Jeffrey J. DaCosta | Student Portfolio


Please click images for quick reference portfolio and scroll down for student project descriptions 

Image # 1- 4: "Letter Project"  Intro to 3D Design 2008 

      For this project Students explored the creative process as a distilled series of steps that enable effective planning and viable foresight in the making of an object. Craft, in conjunction with the ability to follow directions, were key for this project. Students were limited to specific materials and size requirements and were instructed to select the first or last letter of their name for the letter template. After completing the letter, they then created a form or object of personal significance that started with that letter.

 

Image # 5:  "Wire Project" Intro to 3D Design 2008


       For this project students were instructed to explore line and mass relationships by constructing a wire replication of a chosen device, machine, or tool. Through this seemingly simple process students examined not only the essence of material composition but also what esthetics are gained or lost in the conversion from an essentially illustrative two dimensional form into the three-dimensional realm. Students first deconstructed the physical object through a series of two-dimensional drawings as a means to better understand the transitions from line to that of the object. After accurately drawing the form from three separate perspectives they were then responsible for the objects replication in wire media. As an additional requirement the wire form had to have a similar mechanical function to that of the original object and be notably larger in scale. In this example the handcuffs actually lock. Since the original handcuffs were a children's toy there is no key and the locking mechanism is released through a simple lever.

Image # 6-9: "Culture Clash Project" Intro to 3D Design 2008

       For this assignment students were instructed to select a Pre-1900 culture that they were interested in. Through multiple research sources (Internet, film, literature, museums, anthropologists, and historians) the students were instructed to hone an adept knowledge of their chosen culture, as well as a thorough understanding of that society’s art and artifacts. Based on their research they were instructed to select a uniquely 21st century electronic device and combine it with an object of their pre-1900s culture, hence the term “Culture Clash”.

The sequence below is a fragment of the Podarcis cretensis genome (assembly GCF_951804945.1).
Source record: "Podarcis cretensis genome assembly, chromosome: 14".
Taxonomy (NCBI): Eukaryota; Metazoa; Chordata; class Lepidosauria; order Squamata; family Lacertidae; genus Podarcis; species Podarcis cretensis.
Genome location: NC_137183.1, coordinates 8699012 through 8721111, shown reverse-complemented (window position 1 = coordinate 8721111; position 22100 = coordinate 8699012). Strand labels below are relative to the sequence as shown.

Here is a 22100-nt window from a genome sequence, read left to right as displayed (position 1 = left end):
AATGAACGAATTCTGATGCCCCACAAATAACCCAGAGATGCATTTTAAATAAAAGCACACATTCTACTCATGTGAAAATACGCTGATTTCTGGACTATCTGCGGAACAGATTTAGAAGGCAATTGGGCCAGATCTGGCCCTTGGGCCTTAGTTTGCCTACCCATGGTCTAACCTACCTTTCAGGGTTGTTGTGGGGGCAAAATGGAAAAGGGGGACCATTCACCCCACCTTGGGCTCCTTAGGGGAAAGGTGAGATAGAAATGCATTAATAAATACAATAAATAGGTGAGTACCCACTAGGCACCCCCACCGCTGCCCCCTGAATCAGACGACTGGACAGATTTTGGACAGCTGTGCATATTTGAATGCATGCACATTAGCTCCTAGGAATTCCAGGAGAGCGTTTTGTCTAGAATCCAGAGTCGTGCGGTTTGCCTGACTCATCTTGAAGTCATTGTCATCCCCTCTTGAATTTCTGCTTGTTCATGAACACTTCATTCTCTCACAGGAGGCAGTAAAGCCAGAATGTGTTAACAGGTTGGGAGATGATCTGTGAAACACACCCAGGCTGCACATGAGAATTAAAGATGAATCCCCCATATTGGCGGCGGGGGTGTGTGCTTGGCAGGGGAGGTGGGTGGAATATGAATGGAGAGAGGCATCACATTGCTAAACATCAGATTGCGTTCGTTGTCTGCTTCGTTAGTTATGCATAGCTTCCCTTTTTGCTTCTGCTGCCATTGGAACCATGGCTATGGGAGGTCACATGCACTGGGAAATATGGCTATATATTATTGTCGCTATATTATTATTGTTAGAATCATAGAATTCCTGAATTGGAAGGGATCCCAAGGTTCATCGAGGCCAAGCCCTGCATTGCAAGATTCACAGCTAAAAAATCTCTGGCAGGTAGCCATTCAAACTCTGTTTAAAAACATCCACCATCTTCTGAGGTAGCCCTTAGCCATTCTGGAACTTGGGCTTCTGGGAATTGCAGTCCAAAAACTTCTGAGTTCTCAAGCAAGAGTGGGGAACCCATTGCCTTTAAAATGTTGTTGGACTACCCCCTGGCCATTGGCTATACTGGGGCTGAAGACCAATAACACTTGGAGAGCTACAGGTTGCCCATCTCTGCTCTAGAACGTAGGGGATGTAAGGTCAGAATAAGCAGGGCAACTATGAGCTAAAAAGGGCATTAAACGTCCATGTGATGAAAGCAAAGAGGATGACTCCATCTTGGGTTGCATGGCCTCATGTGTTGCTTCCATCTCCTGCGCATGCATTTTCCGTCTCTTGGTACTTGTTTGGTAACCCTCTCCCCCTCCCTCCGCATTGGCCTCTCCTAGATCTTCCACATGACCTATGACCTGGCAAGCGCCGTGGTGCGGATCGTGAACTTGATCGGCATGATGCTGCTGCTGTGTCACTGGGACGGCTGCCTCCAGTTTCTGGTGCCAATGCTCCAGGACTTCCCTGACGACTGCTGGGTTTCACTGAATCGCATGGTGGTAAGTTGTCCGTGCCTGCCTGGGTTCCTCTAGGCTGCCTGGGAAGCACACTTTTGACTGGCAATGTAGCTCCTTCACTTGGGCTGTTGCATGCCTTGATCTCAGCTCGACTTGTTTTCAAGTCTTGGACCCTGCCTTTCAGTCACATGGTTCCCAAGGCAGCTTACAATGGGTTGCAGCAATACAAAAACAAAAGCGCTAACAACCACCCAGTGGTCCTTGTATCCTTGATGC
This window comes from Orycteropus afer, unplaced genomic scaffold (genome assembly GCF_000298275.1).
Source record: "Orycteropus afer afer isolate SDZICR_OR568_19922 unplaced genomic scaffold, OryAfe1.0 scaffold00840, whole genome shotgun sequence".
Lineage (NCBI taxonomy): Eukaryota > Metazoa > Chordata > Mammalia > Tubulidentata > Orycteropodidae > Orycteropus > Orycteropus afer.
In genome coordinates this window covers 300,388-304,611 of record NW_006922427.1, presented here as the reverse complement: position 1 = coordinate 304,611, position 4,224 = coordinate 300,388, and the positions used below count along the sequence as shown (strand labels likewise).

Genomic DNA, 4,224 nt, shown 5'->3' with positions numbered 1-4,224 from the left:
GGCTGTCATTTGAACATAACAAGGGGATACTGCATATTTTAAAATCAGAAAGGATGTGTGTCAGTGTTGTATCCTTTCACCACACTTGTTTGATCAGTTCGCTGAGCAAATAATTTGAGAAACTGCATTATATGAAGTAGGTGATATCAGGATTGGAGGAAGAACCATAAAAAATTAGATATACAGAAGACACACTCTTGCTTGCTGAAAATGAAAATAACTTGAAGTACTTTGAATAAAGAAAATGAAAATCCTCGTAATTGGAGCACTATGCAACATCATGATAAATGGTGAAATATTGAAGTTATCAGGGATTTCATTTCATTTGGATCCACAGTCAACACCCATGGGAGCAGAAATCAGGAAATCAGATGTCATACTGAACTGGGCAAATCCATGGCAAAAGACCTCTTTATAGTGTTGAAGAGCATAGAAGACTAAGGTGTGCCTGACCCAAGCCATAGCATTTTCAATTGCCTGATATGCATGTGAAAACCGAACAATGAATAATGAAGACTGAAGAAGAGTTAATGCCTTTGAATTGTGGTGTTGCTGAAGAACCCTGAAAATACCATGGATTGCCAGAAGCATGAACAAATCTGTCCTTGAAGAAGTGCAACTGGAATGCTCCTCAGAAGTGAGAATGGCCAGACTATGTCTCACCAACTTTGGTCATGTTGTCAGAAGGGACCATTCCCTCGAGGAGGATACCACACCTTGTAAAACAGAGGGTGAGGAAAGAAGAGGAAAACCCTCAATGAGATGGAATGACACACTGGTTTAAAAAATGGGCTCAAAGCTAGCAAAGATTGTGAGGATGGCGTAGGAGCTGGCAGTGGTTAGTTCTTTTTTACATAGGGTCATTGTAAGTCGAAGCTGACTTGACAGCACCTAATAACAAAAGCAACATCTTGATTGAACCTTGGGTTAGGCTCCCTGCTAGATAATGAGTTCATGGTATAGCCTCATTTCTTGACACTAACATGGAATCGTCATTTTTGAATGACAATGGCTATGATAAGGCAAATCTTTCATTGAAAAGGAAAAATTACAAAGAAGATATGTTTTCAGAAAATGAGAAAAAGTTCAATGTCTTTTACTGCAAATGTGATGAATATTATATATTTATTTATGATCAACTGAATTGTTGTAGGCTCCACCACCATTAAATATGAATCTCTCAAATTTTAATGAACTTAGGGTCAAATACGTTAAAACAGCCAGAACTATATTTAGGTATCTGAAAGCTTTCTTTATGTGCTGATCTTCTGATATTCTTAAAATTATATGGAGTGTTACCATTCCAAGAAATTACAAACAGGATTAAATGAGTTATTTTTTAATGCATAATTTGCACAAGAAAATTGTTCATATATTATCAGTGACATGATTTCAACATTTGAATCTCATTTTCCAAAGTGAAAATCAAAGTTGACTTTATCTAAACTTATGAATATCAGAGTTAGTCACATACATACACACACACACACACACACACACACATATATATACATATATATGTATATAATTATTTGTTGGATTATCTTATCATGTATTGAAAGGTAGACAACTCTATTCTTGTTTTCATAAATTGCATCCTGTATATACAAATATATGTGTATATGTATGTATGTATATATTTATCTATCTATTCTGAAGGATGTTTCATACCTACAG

Image # 10-13: "Wood Project" Beginning Sculpture 2008-2009

      For the Beginning Sculpture wood project, students were required to combine two different types of wood (processed and unprocessed or naturally found wood) into a single cohesive piece. These criteria enabled students to use virtually all standardized wood shop equipment while also exploring more traditional hand tool techniques. 

Image # 14-19: "Metal Casting Project" Beginning Sculpture 2009-2010

      For the bronze-casting project students were to consider the archival quality of the material and create an object they felt would be worthy of both the present and the future. Additional criteria required that the piece have a single mechanical feature. 

Image # 20-24: "Crest Project" Ancient Casting Methods Intermediate and Advanced Sculpture 2009

      For the Crest Project students were required to research the symbols and meanings of heraldic crests in a variety of cultures and devise their own contemporary version to be cast in recycled aluminum.
Note: Particular to this course, students were taught early metal casting techniques from ancient Greece, India, and Peru, to create works out of recycled aluminum salvaged from the City of Tucson. As a summer course that ran twice, and the economy being of concern, the course was designed to utilize entirely renewable materials. The budget was derived from student lab fees that amounted to $200. By pulling resources, and hard work on behalf of the students and myself, we poured over 500 lbs of aluminum in homemade greensand, with molding material acquired from a dirt lot. The amount of work generated from these courses was substantial and exceeded a typical semester’s production.
      In addition to the valuable experiences and results of the students, the course concluded well under the $200 budget.

     Images # 25-27,: “Series on Motion: concrete, rammed earth and ice” Advanced Student Solo Exhibition 2010

12” x 12” x 12” cubes arranged in a square configuration of approximately 31’, Concrete, Rammed Earth, and Ice

      More Independent as an advanced student, the project criteria was largely up to the individual as this was an opportunity to explore the students specific interests and challenge themselves both conceptually and physically to create a substantial piece. In this example the student was investigating the material transitions of three different media: concrete, rammed earth, and ice. Recognizing natural forces, such as gravity and the elements, all materials are essentially in a fluid state of motion or transition. The student selected three different materials with different kinetic traits to establish this dialog of transition and demonstrate these properties on the physical plane.